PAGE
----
Bible Reading: John 8:1-12

“And a servant of the Lord must not quarrel but be gentle to all, able to teach, patient, in humility correcting those who are in opposition, if God perhaps will grant them repentance, so that they may know the truth, and that they may come to their senses and escape the snare of the devil, having been taken captive by him to do his will” [2 Timothy 2:24-26]

There is nothing more powerful than seeing the gentleness of Jesus towards sinners. People respond to gentleness.

I recently met a lovely Muslim lady in a shop, just a few days after a vicious terrorist attack, which had caused quite a lot of antagonism and animosity towards Muslims. I spoke gently with her and apologised for the attitude of people who blamed all Muslims for this atrocity. Tears began to well up in her eyes, and she kept saying, “Thank you”, over and over again! Gentleness opens a person’s heart.

Jesus was always tender but firm with hurting people. Consider the amazing story of Jesus, the scribes and Pharisees and the woman caught in the act of adultery. He neither condoned the condemnation of her by the scribes and Pharisees, nor did He directly rebuke her because of her sin. She already knew that she was guilty and didn’t need anyone to tell her that! The only words that Jesus spoke to her were,  “Woman, where are those accusers of yours? Has no one condemned you?” and Jesus, “Neither do I condemn you; go and sin no more.” Jesus was gentle, but not a soft touch. Whilst being tender with hurting people He was challenging and sometimes even scathing towards hypocrites. Jesus could have demonstrated incredible power but was approachable, kind, gentle and humble and the same qualities are the fruit of the Holy Spirit as we allow Him to have His rightful place in our lives.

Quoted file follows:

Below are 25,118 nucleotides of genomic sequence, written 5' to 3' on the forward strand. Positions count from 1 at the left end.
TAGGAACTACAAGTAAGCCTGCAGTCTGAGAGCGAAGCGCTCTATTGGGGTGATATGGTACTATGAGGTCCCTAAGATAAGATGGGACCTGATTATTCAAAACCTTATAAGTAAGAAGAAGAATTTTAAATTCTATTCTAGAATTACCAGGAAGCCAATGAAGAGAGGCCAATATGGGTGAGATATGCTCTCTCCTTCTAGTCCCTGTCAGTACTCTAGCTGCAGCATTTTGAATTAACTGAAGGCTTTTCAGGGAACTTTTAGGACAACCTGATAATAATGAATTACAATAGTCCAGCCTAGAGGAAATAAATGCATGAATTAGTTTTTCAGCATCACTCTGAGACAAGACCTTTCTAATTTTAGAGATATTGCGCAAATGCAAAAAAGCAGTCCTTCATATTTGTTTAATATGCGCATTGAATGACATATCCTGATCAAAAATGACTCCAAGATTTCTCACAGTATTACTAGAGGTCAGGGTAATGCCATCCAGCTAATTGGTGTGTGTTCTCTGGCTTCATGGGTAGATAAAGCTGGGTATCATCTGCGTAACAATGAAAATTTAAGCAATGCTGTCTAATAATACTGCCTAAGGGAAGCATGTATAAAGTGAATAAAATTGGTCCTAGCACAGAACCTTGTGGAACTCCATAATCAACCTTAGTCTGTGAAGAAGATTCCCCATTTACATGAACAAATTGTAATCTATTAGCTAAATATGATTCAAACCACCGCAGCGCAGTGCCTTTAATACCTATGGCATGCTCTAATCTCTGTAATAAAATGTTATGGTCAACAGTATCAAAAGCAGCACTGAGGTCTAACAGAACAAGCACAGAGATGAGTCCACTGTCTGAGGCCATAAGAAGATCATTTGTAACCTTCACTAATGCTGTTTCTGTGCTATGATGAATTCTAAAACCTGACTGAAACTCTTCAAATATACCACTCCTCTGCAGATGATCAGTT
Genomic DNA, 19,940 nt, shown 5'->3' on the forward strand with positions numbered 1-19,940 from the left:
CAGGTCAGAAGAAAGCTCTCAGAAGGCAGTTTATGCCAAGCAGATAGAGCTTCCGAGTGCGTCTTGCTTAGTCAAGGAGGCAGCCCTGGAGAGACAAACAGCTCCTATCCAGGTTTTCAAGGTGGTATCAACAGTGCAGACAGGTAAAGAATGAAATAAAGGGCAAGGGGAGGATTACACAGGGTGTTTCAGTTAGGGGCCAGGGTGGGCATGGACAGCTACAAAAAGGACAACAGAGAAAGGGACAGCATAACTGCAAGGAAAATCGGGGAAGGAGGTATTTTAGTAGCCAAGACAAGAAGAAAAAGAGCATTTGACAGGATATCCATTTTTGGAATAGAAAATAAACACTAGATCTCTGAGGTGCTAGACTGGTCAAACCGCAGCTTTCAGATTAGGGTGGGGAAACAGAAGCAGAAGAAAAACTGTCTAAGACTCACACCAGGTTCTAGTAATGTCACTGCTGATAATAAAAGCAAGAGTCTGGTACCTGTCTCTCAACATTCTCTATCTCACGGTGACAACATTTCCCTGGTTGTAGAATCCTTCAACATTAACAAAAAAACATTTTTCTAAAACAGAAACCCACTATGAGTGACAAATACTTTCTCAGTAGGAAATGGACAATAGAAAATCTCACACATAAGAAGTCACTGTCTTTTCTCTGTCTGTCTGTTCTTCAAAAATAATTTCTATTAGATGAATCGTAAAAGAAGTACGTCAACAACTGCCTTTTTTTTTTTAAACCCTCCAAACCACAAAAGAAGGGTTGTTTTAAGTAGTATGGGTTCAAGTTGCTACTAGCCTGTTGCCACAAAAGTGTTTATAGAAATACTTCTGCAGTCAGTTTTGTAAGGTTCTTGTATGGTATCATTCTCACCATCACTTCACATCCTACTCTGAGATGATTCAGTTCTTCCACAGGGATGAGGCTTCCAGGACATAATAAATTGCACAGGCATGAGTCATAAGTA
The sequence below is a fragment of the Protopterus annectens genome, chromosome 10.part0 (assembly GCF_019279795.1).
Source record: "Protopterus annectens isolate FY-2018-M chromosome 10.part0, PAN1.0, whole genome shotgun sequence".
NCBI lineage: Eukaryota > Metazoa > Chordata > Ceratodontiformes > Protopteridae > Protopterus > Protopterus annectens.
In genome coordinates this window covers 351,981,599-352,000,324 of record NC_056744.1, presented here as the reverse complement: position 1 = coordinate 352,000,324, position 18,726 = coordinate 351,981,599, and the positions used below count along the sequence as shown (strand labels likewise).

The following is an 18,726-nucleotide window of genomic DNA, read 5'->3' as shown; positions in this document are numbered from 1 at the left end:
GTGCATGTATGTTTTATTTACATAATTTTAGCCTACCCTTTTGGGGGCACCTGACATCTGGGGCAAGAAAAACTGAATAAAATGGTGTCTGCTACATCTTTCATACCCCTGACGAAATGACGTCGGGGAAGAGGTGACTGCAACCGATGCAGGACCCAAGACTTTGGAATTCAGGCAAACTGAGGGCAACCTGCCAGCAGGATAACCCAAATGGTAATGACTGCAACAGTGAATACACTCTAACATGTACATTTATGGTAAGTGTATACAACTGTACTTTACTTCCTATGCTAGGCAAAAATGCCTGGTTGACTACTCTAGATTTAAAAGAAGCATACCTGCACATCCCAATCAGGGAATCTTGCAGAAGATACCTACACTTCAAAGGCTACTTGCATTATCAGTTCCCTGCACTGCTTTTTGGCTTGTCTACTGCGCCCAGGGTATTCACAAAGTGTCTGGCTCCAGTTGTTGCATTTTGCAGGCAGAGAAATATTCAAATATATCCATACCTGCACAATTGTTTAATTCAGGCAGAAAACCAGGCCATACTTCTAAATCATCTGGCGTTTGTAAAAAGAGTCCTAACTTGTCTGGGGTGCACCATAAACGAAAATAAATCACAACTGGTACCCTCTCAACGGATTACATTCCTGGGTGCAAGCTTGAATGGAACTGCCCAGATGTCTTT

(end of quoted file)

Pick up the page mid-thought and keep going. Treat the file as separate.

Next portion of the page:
We are to be approachable, kind, gentle and humble with people in just the same way that Jesus was. We should always be prepared to give an answer to everyone who asks us the reason for our hope in Jesus, but this should also be with gentleness and respect [2:Timothy 2:24-26; 1 Peter 3:15].


Why do you think that gentleness is such a powerful quality in reaching lost sinners for Jesus?

Many pre-believers have an opinion, often borne out of a negative experience, that Christians are hard and judgmental towards sinners. What is the reason for this? How can we begin to change this wrong image?

Why did Jesus not condemn the scribes and Pharisees on this occasion, but with holy anger overturn the tables of the money changers [John 2:14-15] on another occasion?